To the present and future high school graduates

Greetings from me on my senior high graduation day. It’s November 2011 and it’s been two whole years since I left senior high school. Although it’s not that long, I have changed so much in these two years that I start thinking to myself, “What if I do things differently in high school? What if I do things differently after high school?”

I still remember vividly, the times when my friends and I skipped class together, went to sweet seventeen parties, and then stressed out because of exam. The HSC (Higher School Certificate – NSW curriculum) was the holy grail for us to go to our desired university. But to the 17 years old out there who are wondering about their lives, here are the sayings of a girl who has walked in your shoes two years earlier.

Study hard to get good grades, but not too hard.

I was swallowing all the subjects (Math, Math extension 1, Math extension 2, Biology, Chemistry, Physics) like they were the Bible, and I wish I had given myself more leniency. I didn’t regret it that much though, I studied so hard and I did get good grades, but now thinking of it, no one will remember what grades you had during high school. I know I won’t. Plus, I didn’t really need that good grades. The enter score to Bachelor of Arts was way below than my own enter score, and thinking of that, I wish I’ve spent time more with my friends, my teachers, or read more novels that I like.

While writing this, I was thinking of a friend who was so smart back in high school. But she paid it with having eight extra lessons after school (from Korean, Japanese, Biology, yada yada yada). It was so hard to ask her to go out. I guess it was ok if she was happy, but for me, one day, I’ll regret it.

Listen to other people’s advice, but in the end you need to decide for yourself.

I was a science student back in high school, and now I am doing a degree in Arts, majoring in Psychology and Media and Communication. My first option is actually hospitality, and if you are wondering ‘where has the science gone’, you are right. I did science back in high school not necessarily because I like it, but partly because I could do it, and partly because those were the subjects that my older sister took four years earlier.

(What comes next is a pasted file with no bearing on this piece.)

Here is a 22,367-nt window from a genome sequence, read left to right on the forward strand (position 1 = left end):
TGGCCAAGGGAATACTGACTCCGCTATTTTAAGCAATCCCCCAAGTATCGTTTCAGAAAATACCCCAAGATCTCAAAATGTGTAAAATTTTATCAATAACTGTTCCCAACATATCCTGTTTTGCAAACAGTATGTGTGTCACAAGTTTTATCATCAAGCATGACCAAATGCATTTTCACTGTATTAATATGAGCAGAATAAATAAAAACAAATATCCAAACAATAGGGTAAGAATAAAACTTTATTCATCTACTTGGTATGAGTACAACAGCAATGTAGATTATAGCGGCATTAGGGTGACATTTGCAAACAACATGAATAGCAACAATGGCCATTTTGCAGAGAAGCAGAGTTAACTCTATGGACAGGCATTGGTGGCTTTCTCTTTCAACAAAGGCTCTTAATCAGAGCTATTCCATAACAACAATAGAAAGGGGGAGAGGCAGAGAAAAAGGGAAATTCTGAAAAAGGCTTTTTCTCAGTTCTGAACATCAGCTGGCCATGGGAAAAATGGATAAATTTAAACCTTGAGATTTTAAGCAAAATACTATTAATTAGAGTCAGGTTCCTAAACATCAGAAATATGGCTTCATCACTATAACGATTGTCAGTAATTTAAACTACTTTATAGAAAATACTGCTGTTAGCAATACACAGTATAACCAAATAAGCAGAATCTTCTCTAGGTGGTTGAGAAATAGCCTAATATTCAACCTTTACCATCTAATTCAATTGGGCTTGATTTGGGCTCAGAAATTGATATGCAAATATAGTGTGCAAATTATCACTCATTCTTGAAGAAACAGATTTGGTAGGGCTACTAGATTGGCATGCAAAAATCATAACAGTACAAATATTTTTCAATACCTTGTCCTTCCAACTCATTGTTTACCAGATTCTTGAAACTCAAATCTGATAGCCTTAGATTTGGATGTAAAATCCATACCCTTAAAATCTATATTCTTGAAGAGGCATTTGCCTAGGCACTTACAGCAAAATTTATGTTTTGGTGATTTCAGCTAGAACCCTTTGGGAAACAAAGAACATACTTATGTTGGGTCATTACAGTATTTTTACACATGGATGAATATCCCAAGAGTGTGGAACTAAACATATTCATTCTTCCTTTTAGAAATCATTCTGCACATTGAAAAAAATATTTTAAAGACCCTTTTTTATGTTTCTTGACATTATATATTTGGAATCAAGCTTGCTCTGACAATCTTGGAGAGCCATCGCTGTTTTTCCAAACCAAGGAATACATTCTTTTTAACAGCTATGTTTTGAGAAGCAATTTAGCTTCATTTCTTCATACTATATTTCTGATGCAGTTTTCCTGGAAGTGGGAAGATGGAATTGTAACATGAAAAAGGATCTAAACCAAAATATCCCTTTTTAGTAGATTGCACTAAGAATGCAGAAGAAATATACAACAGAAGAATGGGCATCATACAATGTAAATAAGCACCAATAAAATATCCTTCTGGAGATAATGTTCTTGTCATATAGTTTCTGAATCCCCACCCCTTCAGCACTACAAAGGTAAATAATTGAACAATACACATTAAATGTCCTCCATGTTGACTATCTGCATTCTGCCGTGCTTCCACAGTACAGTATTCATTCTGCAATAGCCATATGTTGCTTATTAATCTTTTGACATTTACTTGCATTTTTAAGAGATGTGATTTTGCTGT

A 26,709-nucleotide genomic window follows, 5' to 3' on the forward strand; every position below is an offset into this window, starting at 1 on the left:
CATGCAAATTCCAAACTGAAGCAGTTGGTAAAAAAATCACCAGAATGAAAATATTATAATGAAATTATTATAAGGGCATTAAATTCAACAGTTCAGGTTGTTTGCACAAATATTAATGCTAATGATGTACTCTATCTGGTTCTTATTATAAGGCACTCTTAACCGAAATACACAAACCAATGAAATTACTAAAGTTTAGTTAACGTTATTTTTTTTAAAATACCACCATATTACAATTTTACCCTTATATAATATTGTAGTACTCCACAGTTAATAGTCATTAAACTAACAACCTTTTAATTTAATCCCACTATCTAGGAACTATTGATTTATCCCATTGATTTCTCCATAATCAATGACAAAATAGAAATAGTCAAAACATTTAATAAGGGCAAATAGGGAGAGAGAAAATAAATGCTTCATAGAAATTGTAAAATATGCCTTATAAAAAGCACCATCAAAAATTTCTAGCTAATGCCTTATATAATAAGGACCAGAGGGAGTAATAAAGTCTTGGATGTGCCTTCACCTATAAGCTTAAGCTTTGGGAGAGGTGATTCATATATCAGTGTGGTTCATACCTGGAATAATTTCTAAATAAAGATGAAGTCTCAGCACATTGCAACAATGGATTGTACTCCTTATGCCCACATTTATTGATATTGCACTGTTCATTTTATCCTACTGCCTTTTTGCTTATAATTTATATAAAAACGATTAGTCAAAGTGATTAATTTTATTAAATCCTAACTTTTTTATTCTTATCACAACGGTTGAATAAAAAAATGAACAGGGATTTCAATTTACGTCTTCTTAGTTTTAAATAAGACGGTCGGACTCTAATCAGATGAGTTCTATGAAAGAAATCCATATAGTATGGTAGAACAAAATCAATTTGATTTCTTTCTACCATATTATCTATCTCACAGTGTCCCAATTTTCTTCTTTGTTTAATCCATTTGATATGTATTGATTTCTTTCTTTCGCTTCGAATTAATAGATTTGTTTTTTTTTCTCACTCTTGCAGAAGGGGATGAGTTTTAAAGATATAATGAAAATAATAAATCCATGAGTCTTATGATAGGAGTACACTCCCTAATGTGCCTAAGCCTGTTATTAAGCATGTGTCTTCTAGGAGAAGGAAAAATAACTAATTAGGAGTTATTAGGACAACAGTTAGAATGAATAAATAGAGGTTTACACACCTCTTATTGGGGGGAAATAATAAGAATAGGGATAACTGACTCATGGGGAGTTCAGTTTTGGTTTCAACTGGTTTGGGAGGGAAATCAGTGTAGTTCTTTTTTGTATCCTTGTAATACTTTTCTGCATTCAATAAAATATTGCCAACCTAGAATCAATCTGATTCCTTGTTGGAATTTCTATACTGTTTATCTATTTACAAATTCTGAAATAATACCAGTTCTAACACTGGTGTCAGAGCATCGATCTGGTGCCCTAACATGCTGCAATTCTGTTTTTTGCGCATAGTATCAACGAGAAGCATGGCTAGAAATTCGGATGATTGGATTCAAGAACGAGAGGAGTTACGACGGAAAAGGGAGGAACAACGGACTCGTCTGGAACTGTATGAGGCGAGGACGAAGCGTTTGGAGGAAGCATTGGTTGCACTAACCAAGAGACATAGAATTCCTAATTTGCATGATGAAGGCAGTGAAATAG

I was accepted in Bachelor of Biomed, but one week before the administration closed, I changed my course to Bachelor of Arts. I have always known that I don’t like science, but in high school I had limited options. Now in uni, it’s up to me to decide which degree I want to pursue, and I’m thankful that I did change my course at that time. Can you imagine the horror that I’ll go through If I take Biomed? Simply, I won’t even make this blog.

I think, if your parents want you to take engineering, your grandparents want you take business, and your teachers want you to take architecture, in the end, it’s up to you to do what you want. I am grateful with my supportive parents who let me decide the course that I want to take, but I know it’s not the case for some of my friends.

I wish I had taken a year off.

When you come from an Asian background, you are encouraged to ‘graduate sooner’, and to ‘graduate younger’. Come to think of it, I’ll be a university graduate by the age of 20. A friend of mine is a graduate at the age of 19. My other friend is a Master’s graduate at the age of 21. We are pushed to finish education as young as we can.

Yet, I have seen 22-year-old students who are still in the same level as me, and yes, they are way smarter. If I study for my exam, I’ll just cram everything together for the sake of the exam. But older students understand what they are studying, and they can study accordingly. Psychologically saying, their brains have matured enough to understand what the subjects teach them. While for me, I’m still having that high school brain which remembers (hopefully) everything on the exam day and forgets everything afterwards.

It’s not common in Asian countries (but quite common in Western ones), and I wish I had taken a year off. Of course, now you are seeing your peers at the same level as you, and if you take a year off, you’ll be left behind. But 10 years from now, who will make such a big deal about it?

I wish I had been traveling, working part time jobs here and there, trying to intern in various companies, and seeing the bigger picture of what the world has to offer. I wish I had more time to decide what I really want to become in life, before I am stuck in uni for 3 years, then work, then do further degree (IF I decide to do one).

In the end, each person should decide for themselves, but remember, whatever you have decided, if it ends up to be the wrong decision, don’t stress out. Life has much more to offer, and success is determined by how high you can bounce back after you fall.

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